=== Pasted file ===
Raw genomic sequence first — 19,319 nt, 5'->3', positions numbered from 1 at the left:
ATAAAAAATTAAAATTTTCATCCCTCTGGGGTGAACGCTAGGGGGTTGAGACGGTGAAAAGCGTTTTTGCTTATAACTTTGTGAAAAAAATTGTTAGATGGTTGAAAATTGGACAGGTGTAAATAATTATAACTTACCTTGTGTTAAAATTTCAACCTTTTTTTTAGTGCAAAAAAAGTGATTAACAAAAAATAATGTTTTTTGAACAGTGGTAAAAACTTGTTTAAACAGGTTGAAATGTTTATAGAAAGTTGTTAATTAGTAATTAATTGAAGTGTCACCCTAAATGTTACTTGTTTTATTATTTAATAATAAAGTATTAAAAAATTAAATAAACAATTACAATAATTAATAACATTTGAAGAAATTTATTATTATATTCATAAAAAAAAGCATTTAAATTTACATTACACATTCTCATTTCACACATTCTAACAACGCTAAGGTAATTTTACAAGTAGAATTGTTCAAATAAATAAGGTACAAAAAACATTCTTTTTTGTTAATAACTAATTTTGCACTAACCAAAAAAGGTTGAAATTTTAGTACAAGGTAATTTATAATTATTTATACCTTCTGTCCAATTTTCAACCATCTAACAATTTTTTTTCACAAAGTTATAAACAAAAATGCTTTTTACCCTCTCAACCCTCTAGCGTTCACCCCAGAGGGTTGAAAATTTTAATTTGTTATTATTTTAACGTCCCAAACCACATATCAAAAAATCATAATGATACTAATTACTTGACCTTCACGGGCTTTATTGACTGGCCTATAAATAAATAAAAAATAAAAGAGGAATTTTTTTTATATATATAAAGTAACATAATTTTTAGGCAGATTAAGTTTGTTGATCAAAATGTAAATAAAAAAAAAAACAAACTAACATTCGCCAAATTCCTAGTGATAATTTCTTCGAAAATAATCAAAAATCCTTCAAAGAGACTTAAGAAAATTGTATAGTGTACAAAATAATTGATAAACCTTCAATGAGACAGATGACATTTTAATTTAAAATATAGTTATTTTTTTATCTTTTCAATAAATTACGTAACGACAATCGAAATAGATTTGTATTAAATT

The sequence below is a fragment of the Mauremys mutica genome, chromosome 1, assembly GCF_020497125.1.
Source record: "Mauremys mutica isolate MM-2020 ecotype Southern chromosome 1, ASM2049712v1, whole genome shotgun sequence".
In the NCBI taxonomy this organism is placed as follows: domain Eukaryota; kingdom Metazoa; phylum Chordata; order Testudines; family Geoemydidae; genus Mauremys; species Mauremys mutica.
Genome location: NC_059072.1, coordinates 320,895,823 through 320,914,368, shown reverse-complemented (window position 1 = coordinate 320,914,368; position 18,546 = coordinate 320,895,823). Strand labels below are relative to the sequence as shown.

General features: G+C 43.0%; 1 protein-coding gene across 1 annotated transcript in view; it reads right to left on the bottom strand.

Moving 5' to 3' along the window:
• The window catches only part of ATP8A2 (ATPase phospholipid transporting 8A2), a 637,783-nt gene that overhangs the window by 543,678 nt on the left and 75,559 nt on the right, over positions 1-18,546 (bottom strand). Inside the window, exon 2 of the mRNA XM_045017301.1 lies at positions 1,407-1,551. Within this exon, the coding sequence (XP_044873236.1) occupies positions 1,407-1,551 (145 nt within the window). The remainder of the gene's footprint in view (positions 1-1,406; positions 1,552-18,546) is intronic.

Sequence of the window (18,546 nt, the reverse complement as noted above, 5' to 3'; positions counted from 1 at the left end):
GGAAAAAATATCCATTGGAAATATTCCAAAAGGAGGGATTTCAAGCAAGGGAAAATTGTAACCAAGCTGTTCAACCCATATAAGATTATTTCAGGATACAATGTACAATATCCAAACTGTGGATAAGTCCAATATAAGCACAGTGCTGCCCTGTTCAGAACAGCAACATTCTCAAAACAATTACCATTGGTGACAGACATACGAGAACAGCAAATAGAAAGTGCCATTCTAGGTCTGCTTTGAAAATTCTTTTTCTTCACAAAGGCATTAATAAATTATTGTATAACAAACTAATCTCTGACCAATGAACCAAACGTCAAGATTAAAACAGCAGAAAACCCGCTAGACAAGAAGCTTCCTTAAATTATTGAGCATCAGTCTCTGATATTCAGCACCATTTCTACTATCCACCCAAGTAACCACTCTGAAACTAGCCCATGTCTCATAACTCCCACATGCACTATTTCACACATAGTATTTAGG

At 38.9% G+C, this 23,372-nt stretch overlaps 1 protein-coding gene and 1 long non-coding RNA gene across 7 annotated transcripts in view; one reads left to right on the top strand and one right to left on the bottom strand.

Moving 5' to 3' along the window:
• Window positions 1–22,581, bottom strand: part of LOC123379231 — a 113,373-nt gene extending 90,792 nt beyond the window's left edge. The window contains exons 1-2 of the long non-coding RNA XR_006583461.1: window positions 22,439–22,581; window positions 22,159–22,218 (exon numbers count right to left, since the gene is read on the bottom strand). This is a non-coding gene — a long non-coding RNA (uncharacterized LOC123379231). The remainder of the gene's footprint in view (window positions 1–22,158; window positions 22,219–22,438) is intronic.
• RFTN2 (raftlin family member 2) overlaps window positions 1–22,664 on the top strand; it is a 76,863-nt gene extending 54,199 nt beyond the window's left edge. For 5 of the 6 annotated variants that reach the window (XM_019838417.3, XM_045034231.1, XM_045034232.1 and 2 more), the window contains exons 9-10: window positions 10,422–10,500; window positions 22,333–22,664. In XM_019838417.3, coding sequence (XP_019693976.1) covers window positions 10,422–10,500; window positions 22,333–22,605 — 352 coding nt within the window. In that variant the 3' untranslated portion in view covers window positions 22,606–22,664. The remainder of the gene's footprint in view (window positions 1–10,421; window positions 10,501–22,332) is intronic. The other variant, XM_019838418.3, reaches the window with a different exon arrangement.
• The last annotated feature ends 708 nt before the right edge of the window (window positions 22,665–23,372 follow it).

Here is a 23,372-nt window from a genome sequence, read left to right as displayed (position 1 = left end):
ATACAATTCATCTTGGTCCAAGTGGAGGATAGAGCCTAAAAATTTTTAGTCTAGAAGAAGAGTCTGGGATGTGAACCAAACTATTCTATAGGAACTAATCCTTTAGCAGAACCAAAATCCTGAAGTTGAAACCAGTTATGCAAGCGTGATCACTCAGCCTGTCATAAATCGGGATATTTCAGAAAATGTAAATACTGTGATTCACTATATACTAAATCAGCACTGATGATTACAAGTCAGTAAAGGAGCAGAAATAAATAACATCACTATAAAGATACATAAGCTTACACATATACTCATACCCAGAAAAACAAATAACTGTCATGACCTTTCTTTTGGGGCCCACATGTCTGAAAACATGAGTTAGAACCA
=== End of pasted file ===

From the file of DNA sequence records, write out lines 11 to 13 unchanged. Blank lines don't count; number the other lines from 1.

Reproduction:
GGAAAAAATATCCATTGGAAATATTCCAAAAGGAGGGATTTCAAGCAAGGGAAAATTGTAACCAAGCTGTTCAACCCATATAAGATTATTTCAGGATACAATGTACAATATCCAAACTGTGGATAAGTCCAATATAAGCACAGTGCTGCCCTGTTCAGAACAGCAACATTCTCAAAACAATTACCATTGGTGACAGACATACGAGAACAGCAAATAGAAAGTGCCATTCTAGGTCTGCTTTGAAAATTCTTTTTCTTCACAAAGGCATTAATAAATTATTGTATAACAAACTAATCTCTGACCAATGAACCAAACGTCAAGATTAAAACAGCAGAAAACCCGCTAGACAAGAAGCTTCCTTAAATTATTGAGCATCAGTCTCTGATATTCAGCACCATTTCTACTATCCACCCAAGTAACCACTCTGAAACTAGCCCATGTCTCATAACTCCCACATGCACTATTTCACACATAGTATTTAGG

At 38.9% G+C, this 23,372-nt stretch overlaps 1 protein-coding gene and 1 long non-coding RNA gene across 7 annotated transcripts in view; one reads left to right on the top strand and one right to left on the bottom strand.

Moving 5' to 3' along the window: